During the last 80 or 90 years the Ashantees appear to have

been progressively subjecting the districts lying to the south-east between their own territory and the sea, till at length they began to excite the notice and suspicion of the European forts and factories on the Gold Coast. From information transmitted by the Governor of Cape Coast Castle to the African Society, it appears that in October, 1815, the Ashantees were in force at the back of Acra (Acron of Danville), where they remained till the month of May in the following year. At this time a battle took place between them and the people of Adjumacoon and Agoonah, in which the Ashantees were victorious. They then proceeded westward along the coast, driving before them the Fantees, a tribe inhabiting the territory surrounding Cape Coast Castle, and under the protection of the British garrison of that fortress. On June 2, about 4000 Fantees, chiefly women and children, took refuge in the castle, which circumstance induced the necessity of opening immediately a negotiation with the general of the Ashantee army; the result of which was, that peace was restored to the country under protection of the Company; and the Ashantees, having received presents to a considerable amount, quitted the coast about the end of June.

The friendly intercourse which had thus taken place seemed to offer a favourable opening for a direct communication with the King of Ashantee: accordingly the Company sent out instructions to the Governor of Cape Coast Castle authorizing him to dispatch a mission or embassy to Ashantee, which, besides attending to the peculiar interests of the Company, should endeavour to obtain satisfactory information on the nature of the country, the soil and products; the names, distances, latitude, and longitude, of the chief places; the manners of the people; their laws, customs, and government; the objects of commerce, particularly gold and ivory; and, if possible, to procure permission for some children of the chiefs to be educated at Cape Coast Castle.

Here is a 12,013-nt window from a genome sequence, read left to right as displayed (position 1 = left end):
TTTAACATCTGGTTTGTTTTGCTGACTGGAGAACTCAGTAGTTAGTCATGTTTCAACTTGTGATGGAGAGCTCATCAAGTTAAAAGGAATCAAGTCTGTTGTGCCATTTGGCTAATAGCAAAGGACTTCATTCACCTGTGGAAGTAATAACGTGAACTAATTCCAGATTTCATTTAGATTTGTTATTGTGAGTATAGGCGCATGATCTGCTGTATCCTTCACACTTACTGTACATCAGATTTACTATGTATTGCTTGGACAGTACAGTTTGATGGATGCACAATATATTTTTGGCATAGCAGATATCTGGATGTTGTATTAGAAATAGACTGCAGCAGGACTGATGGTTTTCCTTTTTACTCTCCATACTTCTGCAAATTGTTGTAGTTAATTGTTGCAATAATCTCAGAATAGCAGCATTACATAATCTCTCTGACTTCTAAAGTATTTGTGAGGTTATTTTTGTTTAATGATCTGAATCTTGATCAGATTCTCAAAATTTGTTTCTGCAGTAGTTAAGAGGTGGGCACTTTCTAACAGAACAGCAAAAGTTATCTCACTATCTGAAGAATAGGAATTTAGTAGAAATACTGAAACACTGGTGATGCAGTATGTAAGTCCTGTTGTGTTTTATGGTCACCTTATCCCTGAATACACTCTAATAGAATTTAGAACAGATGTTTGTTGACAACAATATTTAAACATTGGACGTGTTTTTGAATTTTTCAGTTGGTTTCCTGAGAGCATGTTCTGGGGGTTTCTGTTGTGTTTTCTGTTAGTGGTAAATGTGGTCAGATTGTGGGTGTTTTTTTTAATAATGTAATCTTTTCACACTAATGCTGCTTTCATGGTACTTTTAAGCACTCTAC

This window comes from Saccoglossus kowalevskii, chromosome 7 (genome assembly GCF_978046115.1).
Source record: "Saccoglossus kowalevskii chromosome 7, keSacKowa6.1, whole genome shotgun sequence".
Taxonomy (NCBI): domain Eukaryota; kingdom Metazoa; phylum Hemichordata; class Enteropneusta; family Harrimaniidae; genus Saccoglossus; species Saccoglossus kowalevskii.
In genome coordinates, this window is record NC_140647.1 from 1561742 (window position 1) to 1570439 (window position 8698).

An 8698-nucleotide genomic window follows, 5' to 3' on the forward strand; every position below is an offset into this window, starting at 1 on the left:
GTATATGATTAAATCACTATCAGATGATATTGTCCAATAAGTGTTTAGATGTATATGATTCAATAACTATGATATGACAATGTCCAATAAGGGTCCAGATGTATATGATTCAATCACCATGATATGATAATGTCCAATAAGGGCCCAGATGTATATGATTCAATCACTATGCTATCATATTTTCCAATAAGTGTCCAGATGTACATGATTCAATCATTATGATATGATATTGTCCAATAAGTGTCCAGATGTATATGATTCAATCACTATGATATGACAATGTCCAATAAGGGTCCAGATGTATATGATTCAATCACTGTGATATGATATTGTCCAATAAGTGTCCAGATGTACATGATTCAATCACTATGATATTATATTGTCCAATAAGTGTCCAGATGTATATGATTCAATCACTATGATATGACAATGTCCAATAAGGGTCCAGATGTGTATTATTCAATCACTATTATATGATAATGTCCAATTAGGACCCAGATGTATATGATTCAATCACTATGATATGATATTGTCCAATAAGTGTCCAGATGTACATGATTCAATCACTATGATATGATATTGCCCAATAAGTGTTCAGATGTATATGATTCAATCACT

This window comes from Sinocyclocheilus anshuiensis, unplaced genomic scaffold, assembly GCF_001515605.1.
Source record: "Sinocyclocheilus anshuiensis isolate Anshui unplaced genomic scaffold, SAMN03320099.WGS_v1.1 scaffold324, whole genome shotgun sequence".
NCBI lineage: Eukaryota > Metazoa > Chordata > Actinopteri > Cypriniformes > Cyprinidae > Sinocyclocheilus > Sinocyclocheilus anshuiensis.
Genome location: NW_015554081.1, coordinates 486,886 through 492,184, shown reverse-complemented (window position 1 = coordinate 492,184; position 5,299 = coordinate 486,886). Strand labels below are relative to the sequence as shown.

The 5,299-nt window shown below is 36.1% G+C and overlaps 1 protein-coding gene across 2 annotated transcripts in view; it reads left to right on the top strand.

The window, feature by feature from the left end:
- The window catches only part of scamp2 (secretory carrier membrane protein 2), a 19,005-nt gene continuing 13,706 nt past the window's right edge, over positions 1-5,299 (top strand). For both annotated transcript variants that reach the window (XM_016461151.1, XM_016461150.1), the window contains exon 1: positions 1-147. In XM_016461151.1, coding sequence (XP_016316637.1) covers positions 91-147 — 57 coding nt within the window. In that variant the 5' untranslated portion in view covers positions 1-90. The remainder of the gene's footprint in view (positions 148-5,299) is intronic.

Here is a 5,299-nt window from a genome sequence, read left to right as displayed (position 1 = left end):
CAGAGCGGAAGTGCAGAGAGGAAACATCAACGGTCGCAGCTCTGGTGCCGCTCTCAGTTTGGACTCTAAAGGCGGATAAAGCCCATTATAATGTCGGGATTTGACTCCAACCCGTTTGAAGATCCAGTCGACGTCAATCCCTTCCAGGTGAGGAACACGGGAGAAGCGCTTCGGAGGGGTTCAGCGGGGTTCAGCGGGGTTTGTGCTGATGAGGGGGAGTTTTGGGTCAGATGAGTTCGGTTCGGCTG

Three gentlemen (two writers and a medical man) were entrusted with the conduct of the expedition, which set out from Cape Coast Castle on April 21, 1817.

After a circuitous route, calculated at from 150 to 200 miles, the embassy arrived at Cormarçie, the capital, and experienced a very favourable reception from the King. Their intercourse was of necessity at first carried on through the dubious medium of interpreters; but the envoy in a short time acquired the language of the country, and thus was enabled to open a direct communication with the King. The embassy still remained at Cormarçie when the last vessels sailed from the coast: by these, letters were received from persons of the embassy, and from others, containing various particulars more or less interesting, some of which have found their way into the newspapers, and other periodical publications. One of the editors of this journal has likewise been favoured with the perusal of a communication